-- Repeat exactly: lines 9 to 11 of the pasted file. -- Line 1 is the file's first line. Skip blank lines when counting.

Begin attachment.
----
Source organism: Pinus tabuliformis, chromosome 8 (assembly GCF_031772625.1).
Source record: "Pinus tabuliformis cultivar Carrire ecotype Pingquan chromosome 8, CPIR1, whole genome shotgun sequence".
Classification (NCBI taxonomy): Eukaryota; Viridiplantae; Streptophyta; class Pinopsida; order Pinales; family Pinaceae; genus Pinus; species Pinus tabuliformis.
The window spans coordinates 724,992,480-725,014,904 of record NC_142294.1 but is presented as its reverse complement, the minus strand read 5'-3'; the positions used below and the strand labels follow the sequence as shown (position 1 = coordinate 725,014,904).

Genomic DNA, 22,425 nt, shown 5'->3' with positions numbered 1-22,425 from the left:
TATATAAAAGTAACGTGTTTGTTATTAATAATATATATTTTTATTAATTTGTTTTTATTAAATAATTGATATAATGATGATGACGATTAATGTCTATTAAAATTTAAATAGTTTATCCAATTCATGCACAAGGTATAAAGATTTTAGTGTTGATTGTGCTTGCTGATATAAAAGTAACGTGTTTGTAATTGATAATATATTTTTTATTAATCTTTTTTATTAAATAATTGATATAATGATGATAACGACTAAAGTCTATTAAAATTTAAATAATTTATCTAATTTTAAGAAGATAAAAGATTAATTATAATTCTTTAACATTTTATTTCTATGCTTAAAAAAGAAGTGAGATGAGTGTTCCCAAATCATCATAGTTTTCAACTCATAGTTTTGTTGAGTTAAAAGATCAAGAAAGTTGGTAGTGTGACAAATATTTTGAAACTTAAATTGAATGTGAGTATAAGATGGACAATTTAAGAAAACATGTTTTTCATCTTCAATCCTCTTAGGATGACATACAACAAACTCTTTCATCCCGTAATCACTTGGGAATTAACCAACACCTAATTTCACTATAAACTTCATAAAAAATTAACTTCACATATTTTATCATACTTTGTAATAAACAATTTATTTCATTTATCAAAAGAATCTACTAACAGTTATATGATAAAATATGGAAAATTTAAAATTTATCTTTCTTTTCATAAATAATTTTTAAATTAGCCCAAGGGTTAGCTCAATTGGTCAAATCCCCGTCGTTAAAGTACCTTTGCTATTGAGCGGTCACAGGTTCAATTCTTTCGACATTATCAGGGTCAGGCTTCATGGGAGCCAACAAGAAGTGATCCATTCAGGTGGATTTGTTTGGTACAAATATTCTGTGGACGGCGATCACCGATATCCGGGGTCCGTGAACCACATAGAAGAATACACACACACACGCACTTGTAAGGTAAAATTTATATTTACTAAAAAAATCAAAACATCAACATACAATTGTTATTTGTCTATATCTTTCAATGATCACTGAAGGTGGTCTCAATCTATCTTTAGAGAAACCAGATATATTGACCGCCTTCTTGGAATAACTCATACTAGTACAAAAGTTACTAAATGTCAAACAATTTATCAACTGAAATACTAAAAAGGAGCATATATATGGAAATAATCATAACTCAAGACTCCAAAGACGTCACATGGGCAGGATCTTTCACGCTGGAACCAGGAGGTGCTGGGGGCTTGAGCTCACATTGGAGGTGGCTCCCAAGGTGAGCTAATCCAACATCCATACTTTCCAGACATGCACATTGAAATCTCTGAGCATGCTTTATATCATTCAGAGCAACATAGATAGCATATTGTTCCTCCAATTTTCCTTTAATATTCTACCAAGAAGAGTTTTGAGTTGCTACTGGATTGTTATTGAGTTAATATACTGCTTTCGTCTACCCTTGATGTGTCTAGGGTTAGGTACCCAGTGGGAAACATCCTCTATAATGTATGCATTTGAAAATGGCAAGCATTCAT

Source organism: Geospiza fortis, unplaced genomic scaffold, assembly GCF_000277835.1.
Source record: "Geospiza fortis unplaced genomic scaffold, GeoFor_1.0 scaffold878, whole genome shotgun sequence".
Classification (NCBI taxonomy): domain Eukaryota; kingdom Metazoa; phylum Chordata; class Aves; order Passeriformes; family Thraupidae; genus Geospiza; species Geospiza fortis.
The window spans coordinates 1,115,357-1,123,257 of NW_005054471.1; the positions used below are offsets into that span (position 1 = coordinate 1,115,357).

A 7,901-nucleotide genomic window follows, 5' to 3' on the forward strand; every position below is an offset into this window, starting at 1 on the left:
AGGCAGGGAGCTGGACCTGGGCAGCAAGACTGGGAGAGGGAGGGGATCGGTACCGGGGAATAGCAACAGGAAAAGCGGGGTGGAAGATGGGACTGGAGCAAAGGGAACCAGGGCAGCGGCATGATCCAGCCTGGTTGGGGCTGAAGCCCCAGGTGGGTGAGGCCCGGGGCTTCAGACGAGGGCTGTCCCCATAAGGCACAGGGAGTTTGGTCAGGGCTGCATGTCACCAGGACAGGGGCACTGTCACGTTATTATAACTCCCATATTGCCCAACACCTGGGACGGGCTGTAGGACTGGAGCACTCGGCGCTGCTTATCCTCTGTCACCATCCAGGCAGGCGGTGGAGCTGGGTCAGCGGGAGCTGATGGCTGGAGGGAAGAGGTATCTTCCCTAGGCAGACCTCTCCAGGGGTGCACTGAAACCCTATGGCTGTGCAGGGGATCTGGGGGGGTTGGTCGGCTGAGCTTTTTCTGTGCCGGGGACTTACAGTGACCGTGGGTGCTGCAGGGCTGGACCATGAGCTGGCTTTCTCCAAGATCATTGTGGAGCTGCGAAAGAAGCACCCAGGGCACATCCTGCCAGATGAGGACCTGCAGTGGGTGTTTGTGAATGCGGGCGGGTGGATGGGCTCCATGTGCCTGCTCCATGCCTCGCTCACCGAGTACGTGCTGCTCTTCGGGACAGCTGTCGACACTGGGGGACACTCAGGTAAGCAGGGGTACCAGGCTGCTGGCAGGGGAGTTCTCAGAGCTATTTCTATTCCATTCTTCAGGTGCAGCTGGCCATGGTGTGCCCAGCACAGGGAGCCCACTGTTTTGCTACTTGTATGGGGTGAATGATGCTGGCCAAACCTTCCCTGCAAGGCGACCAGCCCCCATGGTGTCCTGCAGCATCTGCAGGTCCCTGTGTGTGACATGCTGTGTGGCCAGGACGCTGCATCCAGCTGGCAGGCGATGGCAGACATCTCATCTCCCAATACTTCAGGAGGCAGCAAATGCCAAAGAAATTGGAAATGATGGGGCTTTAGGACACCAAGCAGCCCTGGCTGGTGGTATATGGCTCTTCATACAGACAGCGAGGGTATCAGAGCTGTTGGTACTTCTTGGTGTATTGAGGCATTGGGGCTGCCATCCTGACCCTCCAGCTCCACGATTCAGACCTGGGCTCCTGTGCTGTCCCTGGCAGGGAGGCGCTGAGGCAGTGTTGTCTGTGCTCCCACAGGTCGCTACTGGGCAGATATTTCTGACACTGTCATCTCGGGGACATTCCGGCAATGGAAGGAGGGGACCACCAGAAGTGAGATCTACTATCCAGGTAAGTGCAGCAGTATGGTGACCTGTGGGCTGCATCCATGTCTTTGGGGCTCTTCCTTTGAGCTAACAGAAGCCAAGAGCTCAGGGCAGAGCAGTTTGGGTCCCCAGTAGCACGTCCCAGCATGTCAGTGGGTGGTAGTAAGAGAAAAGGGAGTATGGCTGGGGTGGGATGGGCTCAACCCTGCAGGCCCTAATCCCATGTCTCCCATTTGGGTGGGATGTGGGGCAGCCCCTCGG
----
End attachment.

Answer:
Classification (NCBI taxonomy): domain Eukaryota; kingdom Metazoa; phylum Chordata; class Aves; order Passeriformes; family Thraupidae; genus Geospiza; species Geospiza fortis.
The window spans coordinates 1,115,357-1,123,257 of NW_005054471.1; the positions used below are offsets into that span (position 1 = coordinate 1,115,357).

A 7,901-nucleotide genomic window follows, 5' to 3' on the forward strand; every position below is an offset into this window, starting at 1 on the left: